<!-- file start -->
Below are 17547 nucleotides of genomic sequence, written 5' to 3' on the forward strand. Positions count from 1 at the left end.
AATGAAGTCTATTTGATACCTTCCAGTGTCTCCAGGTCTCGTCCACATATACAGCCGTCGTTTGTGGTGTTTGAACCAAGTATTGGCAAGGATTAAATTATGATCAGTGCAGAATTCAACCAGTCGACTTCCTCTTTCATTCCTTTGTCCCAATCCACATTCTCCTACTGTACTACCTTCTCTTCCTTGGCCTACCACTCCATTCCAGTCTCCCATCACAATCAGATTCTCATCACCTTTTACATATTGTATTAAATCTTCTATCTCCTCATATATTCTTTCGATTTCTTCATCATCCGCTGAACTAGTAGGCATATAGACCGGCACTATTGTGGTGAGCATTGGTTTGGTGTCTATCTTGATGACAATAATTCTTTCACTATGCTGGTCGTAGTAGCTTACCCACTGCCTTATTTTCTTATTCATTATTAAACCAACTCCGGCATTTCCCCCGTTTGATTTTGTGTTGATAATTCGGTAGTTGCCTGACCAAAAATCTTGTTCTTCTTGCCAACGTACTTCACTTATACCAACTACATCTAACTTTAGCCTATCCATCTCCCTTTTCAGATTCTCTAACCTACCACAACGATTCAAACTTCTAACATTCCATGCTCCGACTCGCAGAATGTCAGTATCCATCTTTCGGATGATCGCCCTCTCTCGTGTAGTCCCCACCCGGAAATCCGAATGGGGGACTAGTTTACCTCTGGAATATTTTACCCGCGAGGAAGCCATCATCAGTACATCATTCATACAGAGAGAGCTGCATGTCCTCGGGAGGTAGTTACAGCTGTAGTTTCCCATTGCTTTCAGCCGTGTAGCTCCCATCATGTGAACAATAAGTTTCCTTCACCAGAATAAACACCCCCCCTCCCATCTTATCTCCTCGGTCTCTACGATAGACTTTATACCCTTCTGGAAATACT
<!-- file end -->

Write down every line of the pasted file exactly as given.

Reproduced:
Below are 17547 nucleotides of genomic sequence, written 5' to 3' on the forward strand. Positions count from 1 at the left end.
AATGAAGTCTATTTGATACCTTCCAGTGTCTCCAGGTCTCGTCCACATATACAGCCGTCGTTTGTGGTGTTTGAACCAAGTATTGGCAAGGATTAAATTATGATCAGTGCAGAATTCAACCAGTCGACTTCCTCTTTCATTCCTTTGTCCCAATCCACATTCTCCTACTGTACTACCTTCTCTTCCTTGGCCTACCACTCCATTCCAGTCTCCCATCACAATCAGATTCTCATCACCTTTTACATATTGTATTAAATCTTCTATCTCCTCATATATTCTTTCGATTTCTTCATCATCCGCTGAACTAGTAGGCATATAGACCGGCACTATTGTGGTGAGCATTGGTTTGGTGTCTATCTTGATGACAATAATTCTTTCACTATGCTGGTCGTAGTAGCTTACCCACTGCCTTATTTTCTTATTCATTATTAAACCAACTCCGGCATTTCCCCCGTTTGATTTTGTGTTGATAATTCGGTAGTTGCCTGACCAAAAATCTTGTTCTTCTTGCCAACGTACTTCACTTATACCAACTACATCTAACTTTAGCCTATCCATCTCCCTTTTCAGATTCTCTAACCTACCACAACGATTCAAACTTCTAACATTCCATGCTCCGACTCGCAGAATGTCAGTATCCATCTTTCGGATGATCGCCCTCTCTCGTGTAGTCCCCACCCGGAAATCCGAATGGGGGACTAGTTTACCTCTGGAATATTTTACCCGCGAGGAAGCCATCATCAGTACATCATTCATACAGAGAGAGCTGCATGTCCTCGGGAGGTAGTTACAGCTGTAGTTTCCCATTGCTTTCAGCCGTGTAGCTCCCATCATGTGAACAATAAGTTTCCTTCACCAGAATAAACACCCCCCCTCCCATCTTATCTCCTCGGTCTCTACGATAGACTTTATACCCTTCTGGAAATACT